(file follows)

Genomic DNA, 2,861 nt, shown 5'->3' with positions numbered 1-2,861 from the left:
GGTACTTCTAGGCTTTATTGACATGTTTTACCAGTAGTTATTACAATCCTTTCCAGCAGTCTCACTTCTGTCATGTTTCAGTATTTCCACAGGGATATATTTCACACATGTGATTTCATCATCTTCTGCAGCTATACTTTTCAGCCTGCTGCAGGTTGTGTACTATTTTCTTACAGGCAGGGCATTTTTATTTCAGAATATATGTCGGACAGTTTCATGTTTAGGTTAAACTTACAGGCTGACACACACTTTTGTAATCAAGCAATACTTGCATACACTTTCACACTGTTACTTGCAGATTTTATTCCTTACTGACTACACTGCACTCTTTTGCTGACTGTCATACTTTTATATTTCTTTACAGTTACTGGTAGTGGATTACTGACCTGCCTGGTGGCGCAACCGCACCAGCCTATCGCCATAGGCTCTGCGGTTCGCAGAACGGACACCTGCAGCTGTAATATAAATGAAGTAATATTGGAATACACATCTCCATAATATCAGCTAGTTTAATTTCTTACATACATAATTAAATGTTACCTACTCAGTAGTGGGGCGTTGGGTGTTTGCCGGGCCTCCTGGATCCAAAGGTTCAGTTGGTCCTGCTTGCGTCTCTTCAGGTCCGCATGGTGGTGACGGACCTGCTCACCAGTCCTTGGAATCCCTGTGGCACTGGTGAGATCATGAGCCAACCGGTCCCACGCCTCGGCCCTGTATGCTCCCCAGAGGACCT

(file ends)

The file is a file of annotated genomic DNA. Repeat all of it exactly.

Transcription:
Genomic DNA, 2,861 nt, shown 5'->3' with positions numbered 1-2,861 from the left:
GGTACTTCTAGGCTTTATTGACATGTTTTACCAGTAGTTATTACAATCCTTTCCAGCAGTCTCACTTCTGTCATGTTTCAGTATTTCCACAGGGATATATTTCACACATGTGATTTCATCATCTTCTGCAGCTATACTTTTCAGCCTGCTGCAGGTTGTGTACTATTTTCTTACAGGCAGGGCATTTTTATTTCAGAATATATGTCGGACAGTTTCATGTTTAGGTTAAACTTACAGGCTGACACACACTTTTGTAATCAAGCAATACTTGCATACACTTTCACACTGTTACTTGCAGATTTTATTCCTTACTGACTACACTGCACTCTTTTGCTGACTGTCATACTTTTATATTTCTTTACAGTTACTGGTAGTGGATTACTGACCTGCCTGGTGGCGCAACCGCACCAGCCTATCGCCATAGGCTCTGCGGTTCGCAGAACGGACACCTGCAGCTGTAATATAAATGAAGTAATATTGGAATACACATCTCCATAATATCAGCTAGTTTAATTTCTTACATACATAATTAAATGTTACCTACTCAGTAGTGGGGCGTTGGGTGTTTGCCGGGCCTCCTGGATCCAAAGGTTCAGTTGGTCCTGCTTGCGTCTCTTCAGGTCCGCATGGTGGTGACGGACCTGCTCACCAGTCCTTGGAATCCCTGTGGCACTGGTGAGATCATGAGCCAACCGGTCCCACGCCTCGGCCCTGTATGCTCCCCAGAGGACCT